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Hearing before the Inter-American Commission on Human Rights (IACHR)

On April 5, 2016, Action on Smoking and Health and two of our partner Press Kitorganizations, Fundación InterAmericana del Corazón Argentina and the O’Neill Institute for National and Global Health Law, will present to the Inter-American Commission on Human Rights (IACHR) on the Right to Health, Tobacco Industry Interference, and on Tobacco in the Americas.

This is a watershed moment for ASH’s human rights program, and the first time that tobacco will be brought up as a human rights issue before this commission.

Below we answer some frequently asked questions about tobacco, human rights, and the Commission.

HR video
This video, produced by Youth for Human Rights, explains more about human rights.

What are human rights?

Human rights are rights inherent to all people. Human rights treaties spell out the duties of governments to protect the rights of their citizens. Through their treaty obligations, governments are often required to protect their citizen’s rights to health, life, education, safe and healthy working conditions, and many others.

What is the Inter-American Commission? Is it a court?

The Inter-American Commission on Human Rights (IACHR) is an autonomous organ of the Organization of American States. It is headquartered in Washington, D.C., and it meets in regular and special sessions several times a year to examine allegations of human rights violations in the hemisphere, submitted by individual petition, by member states, or by request for a thematic hearing (as in our case). The main goal of the Commission is to protect human rights in the Americas.

The IACHR is not a court. However, along with the Inter-American Court of Human Rights, it is one of the institutions that comprise the inter-American system for the promotion and protection of human rights. To draw a loose parallel, if an Inter-American Court case is like a case in front of the Supreme Court of the United States, then the Inter-American Commission hearing would be similar to a Congressional hearing.

The Commission’s human rights duties come from three international documents- the OAS Charter, the American Declaration of the Rights and Duties of Man, and the American Convention on Human Rights.

Why is tobacco a human rights issue?

The founding documents of the Commission ensure the right to life, the protection of children, the right to health, the right to education, and the right to healthy work conditions, all of which are violated by tobacco and/or tobacco corporations and allowed by governments, illustrated by the following facts:

Right to life/ health

• Tobacco use kills nearly six million people worldwide each year

• Latin America has 145 million smokers, between 8-10% of the smokers in the world.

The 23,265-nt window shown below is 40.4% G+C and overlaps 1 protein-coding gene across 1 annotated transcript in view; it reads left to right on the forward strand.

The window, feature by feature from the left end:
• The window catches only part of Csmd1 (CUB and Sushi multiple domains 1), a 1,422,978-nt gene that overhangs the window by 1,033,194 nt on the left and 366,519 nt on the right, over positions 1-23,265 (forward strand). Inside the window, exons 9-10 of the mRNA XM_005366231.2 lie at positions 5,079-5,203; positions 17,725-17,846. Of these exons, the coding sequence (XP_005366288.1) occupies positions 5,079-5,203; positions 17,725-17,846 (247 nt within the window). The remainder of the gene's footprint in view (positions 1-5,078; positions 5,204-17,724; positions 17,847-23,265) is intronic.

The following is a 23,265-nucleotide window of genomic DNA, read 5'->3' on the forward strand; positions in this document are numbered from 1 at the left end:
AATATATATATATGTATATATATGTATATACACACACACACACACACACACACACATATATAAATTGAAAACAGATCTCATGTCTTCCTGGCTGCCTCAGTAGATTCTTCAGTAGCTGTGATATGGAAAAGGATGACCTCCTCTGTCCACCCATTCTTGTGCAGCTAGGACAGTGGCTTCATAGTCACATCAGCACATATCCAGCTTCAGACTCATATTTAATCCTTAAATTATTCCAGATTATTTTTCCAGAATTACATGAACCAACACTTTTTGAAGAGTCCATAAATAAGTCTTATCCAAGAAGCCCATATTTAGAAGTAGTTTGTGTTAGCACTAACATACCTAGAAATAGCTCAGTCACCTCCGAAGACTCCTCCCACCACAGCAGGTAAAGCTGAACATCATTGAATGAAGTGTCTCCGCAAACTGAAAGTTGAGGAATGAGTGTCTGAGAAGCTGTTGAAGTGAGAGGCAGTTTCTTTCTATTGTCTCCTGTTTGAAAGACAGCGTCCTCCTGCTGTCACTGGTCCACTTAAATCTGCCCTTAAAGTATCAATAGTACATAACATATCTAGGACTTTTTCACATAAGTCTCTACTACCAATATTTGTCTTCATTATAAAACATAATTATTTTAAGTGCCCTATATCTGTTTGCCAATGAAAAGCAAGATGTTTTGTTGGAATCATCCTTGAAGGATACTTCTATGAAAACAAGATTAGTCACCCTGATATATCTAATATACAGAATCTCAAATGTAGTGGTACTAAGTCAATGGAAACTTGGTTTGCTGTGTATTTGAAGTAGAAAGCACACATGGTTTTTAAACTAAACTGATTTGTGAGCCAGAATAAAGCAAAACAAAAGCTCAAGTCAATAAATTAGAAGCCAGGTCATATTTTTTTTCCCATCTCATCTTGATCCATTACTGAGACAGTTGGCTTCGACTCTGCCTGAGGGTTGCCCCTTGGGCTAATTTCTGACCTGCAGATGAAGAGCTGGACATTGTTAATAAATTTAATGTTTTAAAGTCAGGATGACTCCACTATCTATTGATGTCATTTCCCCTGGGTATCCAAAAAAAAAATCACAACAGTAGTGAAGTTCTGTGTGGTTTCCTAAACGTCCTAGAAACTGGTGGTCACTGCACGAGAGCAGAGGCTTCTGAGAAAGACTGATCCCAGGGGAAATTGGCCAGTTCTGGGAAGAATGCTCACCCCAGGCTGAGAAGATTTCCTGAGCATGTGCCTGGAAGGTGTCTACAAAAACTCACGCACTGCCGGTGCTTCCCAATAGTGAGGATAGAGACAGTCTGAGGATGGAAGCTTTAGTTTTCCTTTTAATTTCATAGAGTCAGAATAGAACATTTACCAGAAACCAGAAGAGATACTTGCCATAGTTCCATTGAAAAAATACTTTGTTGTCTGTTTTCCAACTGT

• Tobacco will kill ten million Latin Americans between 2013 and 2025

Protection of children

• Youth tobacco usage in the region is on the rise, with 13.16 percent of young people between the ages of 15 and 18 smoking.

Right to Education

• Graphic warning labels are effective in dissuading smokers but only 16 Latin American countries require graphic health warnings covering at least 50 percent of the main display areas of a package.

Right to healthy work conditions

• Seventeen countries in the Americas have adopted 100 percent smoke-free laws but these account for only 46 percent of the region’s population.

The Framework Convention on Tobacco Control

• Five of 35 countries in the Americas still need to join the 180 parties to the FCTC

• Argentina, Cuba, Dominican Republic, Haiti, United States

What is tobacco industry interference?

Article 5.3 of the Framework Convention on Tobacco Control (FCTC), the global tobacco treaty, states that “parties shall protect [tobacco control] policies from commercial and other vested interests of the tobacco industry in accordance with national law.”

However, the tobacco industry interferes in tobacco control laws and tobacco control education in many ways all around the world, through lawsuits, interference with legislation, deceptive and targeted advertising, and utilizing front groups. We will discuss some of the examples of these tactics during the hearing.

What are you asking the Commission for?

ASH and our partners asked the Commission for a thematic hearing on tobacco and human rights in Latin America for several reasons. The Commission observes the general situation of human rights in Member States and publishes reports – we would like to see tobacco included in those reports. The Commission can also recommend that member states adopt measures that contribute to the protection of human rights. We would like the Commission to encourage all members to fully implement the Framework Convention on Tobacco Control (WHO FCTC), which embodies global best practices for tobacco control.

Finally, the Commission also fosters public awareness of human rights issues. Many people, including human rights professionals, have not considered tobacco as a human rights issue. We intend to show them why they should, and we hope that after the hearing, the Commission will help spread that awareness throughout the region.

Can I attend?

Join the conversation on social media using #HRcommission

Yes! The hearing is Tuesday, April 5, 2016 from 10:15 AM to 11:15 AM in the Padilha Vidal Room at the Organization of American States. The address is 1889 F Street NW, Washington, D.C. 2006. If you are unable to make it in person, the hearing will also be streaming live here>.

Want to learn more about tobacco and human rights?

Check out our Human Rights Violations and Human Rights Resources webpages, and check back after the hearing to read our presentation materials and watch the video of the hearing.